Preparing for 2024 and Beyond At TransAlta, we have been working hard to set ourselves up to meet the needs of a responsible transition. We retain a cost-effective legacy fleet to maintain affordability, and we are investing in a diversified, flexible and responsive generating fleet to meet future system reliability requirements. We are also making investments in zero- carbon generation and new technologies, while relying less on our merchant gas generation to further our decarbonization objectives. As we transition our fleet towards a greener and more contracted asset base, our business risk profile will reduce and provide a positive catalyst to a multiple rerate. In 2024, I will be focusing my efforts on our capital allocation strategy and ensuring that we return value to our shareholders through share repurchases and dividends, while also pursuing growth opportunities with appropriate returns without compromising our balance sheet strength and resilience. Our continuing strong free cash flow will permit us to fund returns to shareholders and transition TransAlta to a higher proportion of contracted clean generation. Our portfolio continues to perform and is expected to generate approximately $1.70 per share of free cash flow in 2024, contributing to our balanced approach. In 2024, we expect to return up to 40 per cent of free cash flow to our shareholders through share repurchases and dividends. We also remain focused on identifying the opportunities and challenges that will push our company forward in the second half of the decade and into the 2030s. Our achievements in 2023 would not have been possible without the collective contributions of all of our employees. It has been an honour to lead our talented team of committed, driven and skilled employees who embody our core values of safety, innovation, sustainability, respect, and integrity. I thank our employees for all that they do to ensure that we are powering and empowering our economies and communities sustainably. I would also like to express my thanks to our Board of Directors for the support, guidance and wisdom that they provide day after day to our company. We are grateful for the support and confidence of our shareholders. We greatly value your opinions and put your interests at the centre of our continued transformation and the development of our strategy. Finally, we sincerely appreciate the support of all of our stakeholders. I am confident in the future and believe our success will continue in 2024 and beyond. John H. Kousinioris President and Chief Executive Officer February 22, 2024 4 TransAlta Corporation 2023 Integrated Report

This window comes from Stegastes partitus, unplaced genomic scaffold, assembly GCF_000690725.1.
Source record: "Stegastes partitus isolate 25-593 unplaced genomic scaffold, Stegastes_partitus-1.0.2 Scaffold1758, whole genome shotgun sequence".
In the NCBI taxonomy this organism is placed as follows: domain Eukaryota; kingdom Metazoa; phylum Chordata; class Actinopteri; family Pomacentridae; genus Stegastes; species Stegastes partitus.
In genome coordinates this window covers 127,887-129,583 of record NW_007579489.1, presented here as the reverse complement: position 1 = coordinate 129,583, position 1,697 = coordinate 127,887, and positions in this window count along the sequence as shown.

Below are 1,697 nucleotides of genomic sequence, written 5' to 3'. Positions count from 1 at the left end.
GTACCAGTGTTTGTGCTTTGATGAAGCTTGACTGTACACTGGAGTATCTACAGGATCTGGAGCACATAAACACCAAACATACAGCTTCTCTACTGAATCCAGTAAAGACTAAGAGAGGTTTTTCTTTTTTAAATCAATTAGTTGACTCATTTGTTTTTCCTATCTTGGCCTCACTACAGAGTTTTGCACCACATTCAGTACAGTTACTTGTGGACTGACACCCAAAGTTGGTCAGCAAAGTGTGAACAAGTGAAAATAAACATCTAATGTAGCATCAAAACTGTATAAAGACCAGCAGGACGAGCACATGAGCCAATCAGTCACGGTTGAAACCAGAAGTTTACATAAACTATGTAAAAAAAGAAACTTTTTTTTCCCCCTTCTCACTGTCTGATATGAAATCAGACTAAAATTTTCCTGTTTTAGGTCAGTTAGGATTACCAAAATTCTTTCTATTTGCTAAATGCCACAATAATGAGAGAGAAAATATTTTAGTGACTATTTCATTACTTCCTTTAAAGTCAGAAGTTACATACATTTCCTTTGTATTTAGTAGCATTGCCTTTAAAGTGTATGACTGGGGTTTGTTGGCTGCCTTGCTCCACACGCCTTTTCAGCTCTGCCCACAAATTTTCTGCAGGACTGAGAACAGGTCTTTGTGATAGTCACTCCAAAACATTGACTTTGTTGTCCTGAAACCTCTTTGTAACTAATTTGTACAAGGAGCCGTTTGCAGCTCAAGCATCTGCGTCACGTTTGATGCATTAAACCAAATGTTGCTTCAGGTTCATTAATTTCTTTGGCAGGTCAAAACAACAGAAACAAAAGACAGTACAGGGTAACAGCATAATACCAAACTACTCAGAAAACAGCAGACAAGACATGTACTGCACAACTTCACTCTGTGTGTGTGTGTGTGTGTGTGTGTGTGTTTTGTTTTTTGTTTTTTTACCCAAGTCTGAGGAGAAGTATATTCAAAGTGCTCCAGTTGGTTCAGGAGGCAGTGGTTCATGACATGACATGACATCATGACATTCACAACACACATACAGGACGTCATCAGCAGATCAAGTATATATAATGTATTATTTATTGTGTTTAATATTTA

Message from the Chairman of the Board John P. Dielwart Chair of the Board of Directors Dear Fellow Shareholders, As we report the financial results for the year ended December 31, 2023, I cannot overstate the pride I have in the accomplishments of all of TransAlta’s employees. The Company, under direction from the Board, simplified TransAlta’s structure with the acquisition of TransAlta Renewables, expanded its renewable portfolio with the commercial operation of our Garden Plain and Northern Goldfields facilities, and solidified its Alberta strategy through the announced acquisition of Heartland Generation. The Company continues to manage its evolution for the benefit of our shareholders. We have reported another year of superior results that went well beyond the original expectations we had at the beginning of 2023. Our management team delivered another year of exceptional free cash flow for our shareholders, achieved record-setting safety results, continued to reduce our emissions ahead of targets and deployed our capital in a disciplined and prudent way throughout the year. TransAlta has delivered performance at all levels: financial, operational, safety and sustainability. The Company’s evolving strategy continues to provide exceptional results and 2023’s record-setting performance reflect the success of that execution. We continue to transition the company through our Clean Electricity Growth Plan and are well-positioned as a credible and sought-after developer of choice for customers in all three core geographies in which we operate. We announced ambitious growth targets at our recent Investor Day that would see our company transition over time to one that has 70 per cent of its adjusted EBITDA clean and contracted. Our strategy is directed towards achieving material growth in our portfolio by 2028. However, growth is challenging and it is not easy to develop projects to deliver the targeted rates of return we have set for the deployment of our capital. As a result, we will remain disciplined in the deployment of our capital and we will not grow for the sake of growth even if it means we do not achieve our 2028 targets. Creating shareholder value trumps growth. We will maintain discipline as we consider our growth aspirations and rates of return for growth projects. Acquisitions must also meet our target thresholds for value creation. Long-term shareholder value creation will drive our investment decisions and we remain committed to our prudent capital allocation approach. To the extent we deploy reduced growth capital, we will pursue enhanced shareholder returns through dividends (base and/or special) and share repurchases. The Board would like to express our gratitude to the employees and capable leadership of TransAlta for their significant efforts in delivering another great year for the Company. The team has adapted to changing market conditions and will seek to add value to the Company in a disciplined and prudent way while being extremely mindful of capital allocation discipline and the creation of shareholder value. We also send special thanks to all of our shareholders for their ongoing commitment to the Company and for their continued engagement. As fellow shareholders, we look forward to TransAlta’s execution in 2024 and we value your engagement and viewpoints on our evolving strategy. The Board of Directors will strive to increase shareholder value through continuous engagement with the management team to assess new opportunities that will add value to the Company and improve performance. Finally, on behalf of the Board of Directors, I would like to extend my deep gratitude to the Honourable Rona Ambrose for her service to the Company. She has announced that she will not stand for re-election and will retire from the Board following the annual shareholders’ meeting on April 25, 2024. She has been a valuable contributor to our Board since 2017 and we thank her for her leadership and insights during her tenure, especially as the Chair of the Governance, Safety and Sustainability Committee of the Board. John P. Dielwart Chair of the Board of Directors February 22, 2024 TransAlta Corporation 2023 Integrated Report 5